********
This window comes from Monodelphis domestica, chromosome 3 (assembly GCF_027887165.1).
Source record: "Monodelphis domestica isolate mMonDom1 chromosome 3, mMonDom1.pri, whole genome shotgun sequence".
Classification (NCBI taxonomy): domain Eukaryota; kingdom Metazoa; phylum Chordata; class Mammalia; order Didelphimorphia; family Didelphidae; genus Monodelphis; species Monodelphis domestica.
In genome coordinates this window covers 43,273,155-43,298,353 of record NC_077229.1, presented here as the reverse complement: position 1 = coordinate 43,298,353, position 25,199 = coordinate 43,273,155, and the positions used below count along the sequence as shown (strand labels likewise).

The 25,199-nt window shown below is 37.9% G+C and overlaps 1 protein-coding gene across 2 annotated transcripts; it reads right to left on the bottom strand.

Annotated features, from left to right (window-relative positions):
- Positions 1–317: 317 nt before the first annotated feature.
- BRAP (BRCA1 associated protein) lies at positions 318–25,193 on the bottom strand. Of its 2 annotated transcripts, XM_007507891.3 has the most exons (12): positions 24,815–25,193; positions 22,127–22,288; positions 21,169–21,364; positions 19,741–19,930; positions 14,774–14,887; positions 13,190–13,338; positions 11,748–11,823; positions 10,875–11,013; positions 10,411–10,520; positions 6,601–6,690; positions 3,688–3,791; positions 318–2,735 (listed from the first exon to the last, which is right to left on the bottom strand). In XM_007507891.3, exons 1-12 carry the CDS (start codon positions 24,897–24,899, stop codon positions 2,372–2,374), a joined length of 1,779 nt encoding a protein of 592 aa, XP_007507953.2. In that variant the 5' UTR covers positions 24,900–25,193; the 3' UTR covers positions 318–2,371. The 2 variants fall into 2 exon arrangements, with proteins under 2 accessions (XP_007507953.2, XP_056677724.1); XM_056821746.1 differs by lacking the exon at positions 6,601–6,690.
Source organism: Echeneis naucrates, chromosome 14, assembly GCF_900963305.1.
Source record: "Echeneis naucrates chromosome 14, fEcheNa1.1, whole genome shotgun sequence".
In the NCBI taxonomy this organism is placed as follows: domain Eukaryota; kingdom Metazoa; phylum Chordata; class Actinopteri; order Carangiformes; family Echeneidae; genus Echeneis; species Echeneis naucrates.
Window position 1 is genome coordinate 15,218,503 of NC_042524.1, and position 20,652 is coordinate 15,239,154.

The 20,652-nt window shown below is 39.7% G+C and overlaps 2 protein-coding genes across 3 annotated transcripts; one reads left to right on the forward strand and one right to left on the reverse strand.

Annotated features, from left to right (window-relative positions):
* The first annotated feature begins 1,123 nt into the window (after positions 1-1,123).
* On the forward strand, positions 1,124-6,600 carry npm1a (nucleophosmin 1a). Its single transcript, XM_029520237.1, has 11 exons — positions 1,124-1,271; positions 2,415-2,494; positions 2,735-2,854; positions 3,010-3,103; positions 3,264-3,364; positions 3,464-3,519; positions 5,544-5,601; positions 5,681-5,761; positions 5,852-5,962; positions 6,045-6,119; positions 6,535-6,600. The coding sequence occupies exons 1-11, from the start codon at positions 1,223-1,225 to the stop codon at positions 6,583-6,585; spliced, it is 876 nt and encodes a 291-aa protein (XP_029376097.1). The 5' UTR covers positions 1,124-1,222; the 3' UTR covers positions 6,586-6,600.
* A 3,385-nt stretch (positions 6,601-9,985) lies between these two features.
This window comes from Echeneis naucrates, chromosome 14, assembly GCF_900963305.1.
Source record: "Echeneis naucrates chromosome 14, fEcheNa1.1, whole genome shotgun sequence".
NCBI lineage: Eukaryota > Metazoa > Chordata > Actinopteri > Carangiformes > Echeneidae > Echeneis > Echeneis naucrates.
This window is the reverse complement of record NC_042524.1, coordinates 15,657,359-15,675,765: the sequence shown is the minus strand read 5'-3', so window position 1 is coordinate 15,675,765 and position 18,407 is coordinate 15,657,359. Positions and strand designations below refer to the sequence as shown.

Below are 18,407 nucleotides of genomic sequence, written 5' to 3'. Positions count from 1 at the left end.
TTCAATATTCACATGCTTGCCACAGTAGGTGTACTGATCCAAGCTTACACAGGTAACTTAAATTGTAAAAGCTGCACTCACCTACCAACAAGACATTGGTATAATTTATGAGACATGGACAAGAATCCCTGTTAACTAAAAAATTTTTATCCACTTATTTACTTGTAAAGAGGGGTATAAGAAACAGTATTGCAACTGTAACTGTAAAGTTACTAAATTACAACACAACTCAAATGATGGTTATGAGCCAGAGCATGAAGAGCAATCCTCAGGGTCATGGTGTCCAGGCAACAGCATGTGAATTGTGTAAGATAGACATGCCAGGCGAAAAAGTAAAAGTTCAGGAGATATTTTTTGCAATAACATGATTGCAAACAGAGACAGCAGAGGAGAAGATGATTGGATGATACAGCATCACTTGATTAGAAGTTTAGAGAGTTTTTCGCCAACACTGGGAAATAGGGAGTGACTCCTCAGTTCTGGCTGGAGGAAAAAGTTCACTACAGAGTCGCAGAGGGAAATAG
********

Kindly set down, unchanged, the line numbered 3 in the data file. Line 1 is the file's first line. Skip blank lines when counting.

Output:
Classification (NCBI taxonomy): domain Eukaryota; kingdom Metazoa; phylum Chordata; class Mammalia; order Didelphimorphia; family Didelphidae; genus Monodelphis; species Monodelphis domestica.